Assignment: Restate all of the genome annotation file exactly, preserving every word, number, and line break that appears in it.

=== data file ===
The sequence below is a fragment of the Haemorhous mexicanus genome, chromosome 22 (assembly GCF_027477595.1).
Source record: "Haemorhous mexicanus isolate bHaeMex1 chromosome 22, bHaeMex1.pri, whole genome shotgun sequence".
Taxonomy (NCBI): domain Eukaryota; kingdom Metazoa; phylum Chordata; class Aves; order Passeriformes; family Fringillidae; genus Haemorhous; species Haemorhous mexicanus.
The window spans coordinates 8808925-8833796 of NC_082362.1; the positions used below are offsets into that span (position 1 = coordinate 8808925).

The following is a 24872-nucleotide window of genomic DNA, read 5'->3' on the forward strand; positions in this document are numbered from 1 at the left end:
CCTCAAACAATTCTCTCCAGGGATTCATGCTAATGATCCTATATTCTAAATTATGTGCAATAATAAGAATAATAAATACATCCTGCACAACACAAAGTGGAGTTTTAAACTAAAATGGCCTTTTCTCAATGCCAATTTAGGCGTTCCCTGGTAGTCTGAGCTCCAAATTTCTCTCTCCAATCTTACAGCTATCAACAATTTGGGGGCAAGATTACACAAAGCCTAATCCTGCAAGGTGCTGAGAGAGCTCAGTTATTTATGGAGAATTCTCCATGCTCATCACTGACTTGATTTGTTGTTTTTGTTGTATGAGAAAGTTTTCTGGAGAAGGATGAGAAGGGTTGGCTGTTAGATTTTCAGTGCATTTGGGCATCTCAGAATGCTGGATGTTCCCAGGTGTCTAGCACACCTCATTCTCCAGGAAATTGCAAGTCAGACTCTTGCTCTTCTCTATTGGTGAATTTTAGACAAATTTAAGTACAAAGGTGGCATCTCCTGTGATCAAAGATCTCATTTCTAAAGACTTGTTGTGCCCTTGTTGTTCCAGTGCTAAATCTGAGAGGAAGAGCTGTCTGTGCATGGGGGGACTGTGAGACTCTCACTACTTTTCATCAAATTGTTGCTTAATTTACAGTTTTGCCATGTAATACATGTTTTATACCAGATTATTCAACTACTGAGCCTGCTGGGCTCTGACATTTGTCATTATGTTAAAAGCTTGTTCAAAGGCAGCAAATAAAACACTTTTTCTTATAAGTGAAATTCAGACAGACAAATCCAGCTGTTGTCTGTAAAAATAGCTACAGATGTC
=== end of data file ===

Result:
The sequence below is a fragment of the Haemorhous mexicanus genome, chromosome 22 (assembly GCF_027477595.1).
Source record: "Haemorhous mexicanus isolate bHaeMex1 chromosome 22, bHaeMex1.pri, whole genome shotgun sequence".
Taxonomy (NCBI): domain Eukaryota; kingdom Metazoa; phylum Chordata; class Aves; order Passeriformes; family Fringillidae; genus Haemorhous; species Haemorhous mexicanus.
The window spans coordinates 8808925-8833796 of NC_082362.1; the positions used below are offsets into that span (position 1 = coordinate 8808925).

The following is a 24872-nucleotide window of genomic DNA, read 5'->3' on the forward strand; positions in this document are numbered from 1 at the left end:
CCTCAAACAATTCTCTCCAGGGATTCATGCTAATGATCCTATATTCTAAATTATGTGCAATAATAAGAATAATAAATACATCCTGCACAACACAAAGTGGAGTTTTAAACTAAAATGGCCTTTTCTCAATGCCAATTTAGGCGTTCCCTGGTAGTCTGAGCTCCAAATTTCTCTCTCCAATCTTACAGCTATCAACAATTTGGGGGCAAGATTACACAAAGCCTAATCCTGCAAGGTGCTGAGAGAGCTCAGTTATTTATGGAGAATTCTCCATGCTCATCACTGACTTGATTTGTTGTTTTTGTTGTATGAGAAAGTTTTCTGGAGAAGGATGAGAAGGGTTGGCTGTTAGATTTTCAGTGCATTTGGGCATCTCAGAATGCTGGATGTTCCCAGGTGTCTAGCACACCTCATTCTCCAGGAAATTGCAAGTCAGACTCTTGCTCTTCTCTATTGGTGAATTTTAGACAAATTTAAGTACAAAGGTGGCATCTCCTGTGATCAAAGATCTCATTTCTAAAGACTTGTTGTGCCCTTGTTGTTCCAGTGCTAAATCTGAGAGGAAGAGCTGTCTGTGCATGGGGGGACTGTGAGACTCTCACTACTTTTCATCAAATTGTTGCTTAATTTACAGTTTTGCCATGTAATACATGTTTTATACCAGATTATTCAACTACTGAGCCTGCTGGGCTCTGACATTTGTCATTATGTTAAAAGCTTGTTCAAAGGCAGCAAATAAAACACTTTTTCTTATAAGTGAAATTCAGACAGACAAATCCAGCTGTTGTCTGTAAAAATAGCTACAGATGTC